[Air-L] Call for Papers: 2015 International Internet Preservation Consortium General Assembly
ntay at stanford.edu
Mon Nov 3 16:53:03 PST 2014
The International Internet Preservation Consortium is seeking proposals
for presentations and workshops at the next conference and general
assembly to be held at Stanford University in California, USA on the 27
and 28 April 2015. The theme is "Innovation, connection and co-operation
in web data"; see more below.
The presentations should be aimed at 20 mins. for single papers and up
to 60 mins. for panel sessions of up to 3 speakers. Workshops or
training for specific web archiving tools, concepts, or issues can be up
to half a day in length.
Abstracts should include the name of the speaker, a title, conference
sub-theme (see below) and be no more than 300 words. Proposals should be
emailed tojason.webber at bl.uk <mailto:jason.webber at bl.uk>by*Friday 28
November 2014*. All abstracts should be in English.
All submissions will be reviewed by the Conference Committee and those
which are accepted will be notified by Friday 19 December 2014.
Innovation, connection and co-operation in web data
The history of web archiving has been one of the interaction between
fast-evolving web technologies and the processes and technologies used
to archive the web: a perpetual arms race between developers of the live
web, and the archivists charged to preserve the record. This interplay
is the theme for this year's GA at Stanford, in the heart of Silicon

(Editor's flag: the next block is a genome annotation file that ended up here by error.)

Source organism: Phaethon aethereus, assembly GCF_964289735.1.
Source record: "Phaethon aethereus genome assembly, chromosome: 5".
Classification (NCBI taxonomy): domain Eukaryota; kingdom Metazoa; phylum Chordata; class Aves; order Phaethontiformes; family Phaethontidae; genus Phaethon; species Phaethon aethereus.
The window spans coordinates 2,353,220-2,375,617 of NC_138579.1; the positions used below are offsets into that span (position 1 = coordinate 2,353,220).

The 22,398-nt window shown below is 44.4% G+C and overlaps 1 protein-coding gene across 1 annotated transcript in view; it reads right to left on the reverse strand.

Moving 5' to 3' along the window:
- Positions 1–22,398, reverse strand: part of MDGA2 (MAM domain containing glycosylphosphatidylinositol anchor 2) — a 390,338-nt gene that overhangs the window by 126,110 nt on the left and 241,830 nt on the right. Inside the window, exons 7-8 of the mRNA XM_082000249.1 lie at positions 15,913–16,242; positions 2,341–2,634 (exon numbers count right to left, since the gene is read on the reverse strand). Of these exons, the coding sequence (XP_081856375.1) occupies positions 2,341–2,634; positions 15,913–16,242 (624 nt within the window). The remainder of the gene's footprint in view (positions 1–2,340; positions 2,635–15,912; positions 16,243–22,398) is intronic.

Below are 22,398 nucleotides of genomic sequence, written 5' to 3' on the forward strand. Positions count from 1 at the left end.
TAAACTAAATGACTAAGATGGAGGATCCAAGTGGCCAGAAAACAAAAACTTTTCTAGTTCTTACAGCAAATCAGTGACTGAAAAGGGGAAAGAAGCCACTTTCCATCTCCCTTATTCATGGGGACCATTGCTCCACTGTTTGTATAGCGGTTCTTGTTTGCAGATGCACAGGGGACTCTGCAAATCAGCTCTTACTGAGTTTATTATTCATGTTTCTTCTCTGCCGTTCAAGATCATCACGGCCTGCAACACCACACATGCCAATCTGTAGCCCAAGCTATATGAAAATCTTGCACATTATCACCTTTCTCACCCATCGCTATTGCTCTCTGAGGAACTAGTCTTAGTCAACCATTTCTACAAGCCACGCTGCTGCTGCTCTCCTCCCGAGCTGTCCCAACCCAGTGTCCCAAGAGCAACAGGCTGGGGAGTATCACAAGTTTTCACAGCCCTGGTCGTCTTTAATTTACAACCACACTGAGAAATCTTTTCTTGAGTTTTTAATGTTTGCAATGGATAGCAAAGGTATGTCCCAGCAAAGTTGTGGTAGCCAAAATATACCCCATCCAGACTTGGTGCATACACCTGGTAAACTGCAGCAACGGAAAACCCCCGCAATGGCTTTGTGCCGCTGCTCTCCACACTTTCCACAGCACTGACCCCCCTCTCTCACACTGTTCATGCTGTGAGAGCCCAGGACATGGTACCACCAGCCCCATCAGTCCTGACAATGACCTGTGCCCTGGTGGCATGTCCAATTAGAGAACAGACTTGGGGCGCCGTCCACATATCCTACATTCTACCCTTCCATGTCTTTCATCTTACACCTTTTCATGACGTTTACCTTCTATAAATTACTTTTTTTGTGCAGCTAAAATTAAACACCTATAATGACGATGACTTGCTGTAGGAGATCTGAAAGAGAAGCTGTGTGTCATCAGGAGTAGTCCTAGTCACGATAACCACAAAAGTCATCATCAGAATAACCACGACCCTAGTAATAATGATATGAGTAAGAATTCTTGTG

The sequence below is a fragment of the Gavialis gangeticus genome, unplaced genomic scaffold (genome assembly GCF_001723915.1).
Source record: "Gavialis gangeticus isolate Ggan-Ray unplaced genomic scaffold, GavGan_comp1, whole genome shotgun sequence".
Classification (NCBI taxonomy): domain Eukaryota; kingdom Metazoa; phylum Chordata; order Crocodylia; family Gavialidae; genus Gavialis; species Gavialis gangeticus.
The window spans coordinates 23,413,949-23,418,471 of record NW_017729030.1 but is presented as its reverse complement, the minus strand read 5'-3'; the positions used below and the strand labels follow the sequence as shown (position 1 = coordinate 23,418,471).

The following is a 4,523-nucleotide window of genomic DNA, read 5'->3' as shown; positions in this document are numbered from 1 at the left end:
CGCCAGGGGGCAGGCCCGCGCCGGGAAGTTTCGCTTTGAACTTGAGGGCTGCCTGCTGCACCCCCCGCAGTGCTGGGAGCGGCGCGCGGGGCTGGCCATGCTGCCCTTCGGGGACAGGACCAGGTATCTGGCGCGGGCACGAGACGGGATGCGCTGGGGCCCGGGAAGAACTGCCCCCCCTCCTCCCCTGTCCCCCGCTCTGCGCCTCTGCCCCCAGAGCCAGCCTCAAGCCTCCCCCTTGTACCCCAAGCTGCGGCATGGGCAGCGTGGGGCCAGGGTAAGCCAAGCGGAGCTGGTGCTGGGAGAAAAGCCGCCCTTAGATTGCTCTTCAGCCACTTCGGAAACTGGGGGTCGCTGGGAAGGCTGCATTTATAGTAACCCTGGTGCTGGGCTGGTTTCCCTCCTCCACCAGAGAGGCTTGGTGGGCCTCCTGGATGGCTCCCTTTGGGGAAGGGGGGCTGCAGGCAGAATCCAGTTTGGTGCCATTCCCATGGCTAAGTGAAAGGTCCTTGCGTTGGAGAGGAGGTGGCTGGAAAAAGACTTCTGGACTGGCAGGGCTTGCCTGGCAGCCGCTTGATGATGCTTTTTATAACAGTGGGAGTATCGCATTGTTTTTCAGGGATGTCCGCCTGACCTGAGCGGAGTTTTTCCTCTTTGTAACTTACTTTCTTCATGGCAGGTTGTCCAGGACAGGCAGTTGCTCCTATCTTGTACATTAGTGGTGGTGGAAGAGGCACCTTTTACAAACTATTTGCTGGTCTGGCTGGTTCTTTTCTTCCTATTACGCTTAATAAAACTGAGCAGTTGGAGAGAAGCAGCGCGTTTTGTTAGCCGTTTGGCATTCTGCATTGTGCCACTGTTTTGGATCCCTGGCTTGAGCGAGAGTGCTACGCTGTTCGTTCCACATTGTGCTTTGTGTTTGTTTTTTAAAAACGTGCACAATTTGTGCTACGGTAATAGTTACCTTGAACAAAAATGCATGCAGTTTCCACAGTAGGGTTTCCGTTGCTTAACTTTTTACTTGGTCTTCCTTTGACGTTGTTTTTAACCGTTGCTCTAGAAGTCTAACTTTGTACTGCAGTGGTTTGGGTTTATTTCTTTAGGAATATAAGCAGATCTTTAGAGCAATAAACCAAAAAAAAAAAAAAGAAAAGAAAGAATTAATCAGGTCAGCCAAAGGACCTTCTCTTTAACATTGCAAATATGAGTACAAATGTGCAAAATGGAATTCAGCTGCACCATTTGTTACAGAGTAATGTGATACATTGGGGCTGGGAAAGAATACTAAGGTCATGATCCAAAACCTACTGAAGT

Valley. It has four sub-themes:
How can the providers of archives harness the power of new technologies
to improve the experience of users, and to enable them to do more with
the content that archives provide? Which are the innovative projects
that show the way, and which are the emerging technologies that will be
next? Can web archiving developers co-operate more and better with
others in the field, to mutual benefit? There are common technical
issues at play, such as the scalability of technologies such as Apache
Solr for big data: how might expertise best be shared?
What does truly innovative research look like? How are researchers, both
inside and outside the academic sector, using the archived web now, and
what are the questions they would like to ask of the archive, but cannot
(yet)? Is there yet innovation in the *methods* that researchers are
using; or is the use of web archives still analogous to older paradigms
of the use of printed objects?
How can archivists and indeed all those who rely on crawler technologies
keep pace with the ever-changing technologies by which content is
delivered? How might developers and archivists work better together so
that questions of "archivability" become part of the design process?
As the web evolves, so do the formats in which it is delivered, and
formats that were once innovative soon become obsolescent. How might
developers and archivists work together to ensure that data can be
preserved, and effective global standards adopted?
More information about the Air-L